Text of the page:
A New Face
(2 min. - YouTube audio/video)
First Sound Test
(2 min. - YouTube audio/video)
3D-Printed Gear Bearing
(2 min. - YouTube audio/video)
Flexible Woven Cups
(1-1/2 min. - YouTube audio/video)
(3-3/4 min. - video)
3-D Printing: The Greener Choice - Oct. 3, 2013 — 3D printing isn't just cheaper, it's also greener, says Michigan Technological University's Joshua Pearce.
Even Pearce, an aficionado of the make-it-yourself-and-save technology, was surprised at his study's results. It showed that making stuff on a 3D printer uses less energy -- and therefore releases less carbon dioxide -- than producing it en masse in a factory and shipping it to a warehouse.
[….]Pearce's group found that making the items on a basic 3D printer took from 41 percent to 64 percent less energy than making them in a factory and shipping them to the U.S. - http://www.sciencedaily.com/releases/2013/10/131003132300.htm
3-D Printing Hits Fast Lane: Engineers Cut Time To 3-D-Print Heterogeneous Objects From Hours To Minutes - Nov. 20, 2013 — Researchers at the USC Viterbi School of Engineering have developed a faster 3D printing process and are now using it to model and fabricate heterogeneous objects, which comprise multiple materials. - http://www.sciencedaily.com/releases/2013/11/131120133741.htm
Loudspeaker Is First-Ever 3-D-Printed Consumer Electronic - Dec. 16, 2013 — Cornell University researchers have 3D printed a working loudspeaker, seamlessly integrating the plastic, conductive and magnetic parts, and ready for use almost as soon as it comes out of the printer.It's an achievement that 3D printing evangelists feel will soon be the norm; rather than assembling consumer products from parts and components, complete functioning products could be fabricated at once, on demand. - http://www.sciencedaily.com/releases/2013/12/131216142224.htm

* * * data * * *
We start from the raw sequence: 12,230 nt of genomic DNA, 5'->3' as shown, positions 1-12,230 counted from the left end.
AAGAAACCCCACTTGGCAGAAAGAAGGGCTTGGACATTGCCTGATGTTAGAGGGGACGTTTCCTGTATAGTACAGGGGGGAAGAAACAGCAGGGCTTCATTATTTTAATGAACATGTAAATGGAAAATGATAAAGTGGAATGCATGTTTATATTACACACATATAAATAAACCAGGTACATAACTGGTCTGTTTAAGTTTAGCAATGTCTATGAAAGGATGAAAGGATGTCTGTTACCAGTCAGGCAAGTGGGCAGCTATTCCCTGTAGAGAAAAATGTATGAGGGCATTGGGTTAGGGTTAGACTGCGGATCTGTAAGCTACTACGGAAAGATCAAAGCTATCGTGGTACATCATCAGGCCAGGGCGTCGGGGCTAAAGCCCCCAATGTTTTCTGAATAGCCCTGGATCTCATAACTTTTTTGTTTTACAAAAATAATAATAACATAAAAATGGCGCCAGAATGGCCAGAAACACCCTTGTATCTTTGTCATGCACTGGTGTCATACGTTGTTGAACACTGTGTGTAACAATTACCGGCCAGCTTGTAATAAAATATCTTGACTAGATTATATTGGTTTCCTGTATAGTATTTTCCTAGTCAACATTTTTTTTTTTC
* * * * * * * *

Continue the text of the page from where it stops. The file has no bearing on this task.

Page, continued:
Why 3D Printing Is The Future - (Infographic)
Lockpickers 3-D Print TSA Master Luggage Keys From Leaked Photos - (Sept. 9, 2015 - The TSA is learning a basic lesson of physical security in the age of 3-D printing: If you have sensitive keys—say, a set of master keys that can open locks you’ve asked millions of Americans to use—don’t post pictures of them on the Internet.A group of lock-picking and security enthusiasts drove that lesson home Wednesday by publishing a set of CAD files to Github that anyone can use to 3-D print a precisely measured set of the TSA’s master keys for its “approved” locks—the ones the agency can open with its own keys during airport inspections. Within hours, at least one 3-D printer owner had already downloaded the files, printed one of the master keys, and published a video proving that it opened his TSA-approved luggage lock. - http://tinyurl.com/qe8x3yt
3-D Printed 'Building
Blocks' Of Life -
(November 3, 2015 - Institute of Physics - ScineceDaily)
- Scientists have
developed a 3-D printing method capable
of producing highly uniform 'blocks' of embryonic stem cells. These cells
-- capable of generating all cell types in the body -- could be used as the 'Lego bricks' to build tissue constructs, larger
structures of tissues, and potentially even micro-organs. - http://tinyurl.com/p3ts9ed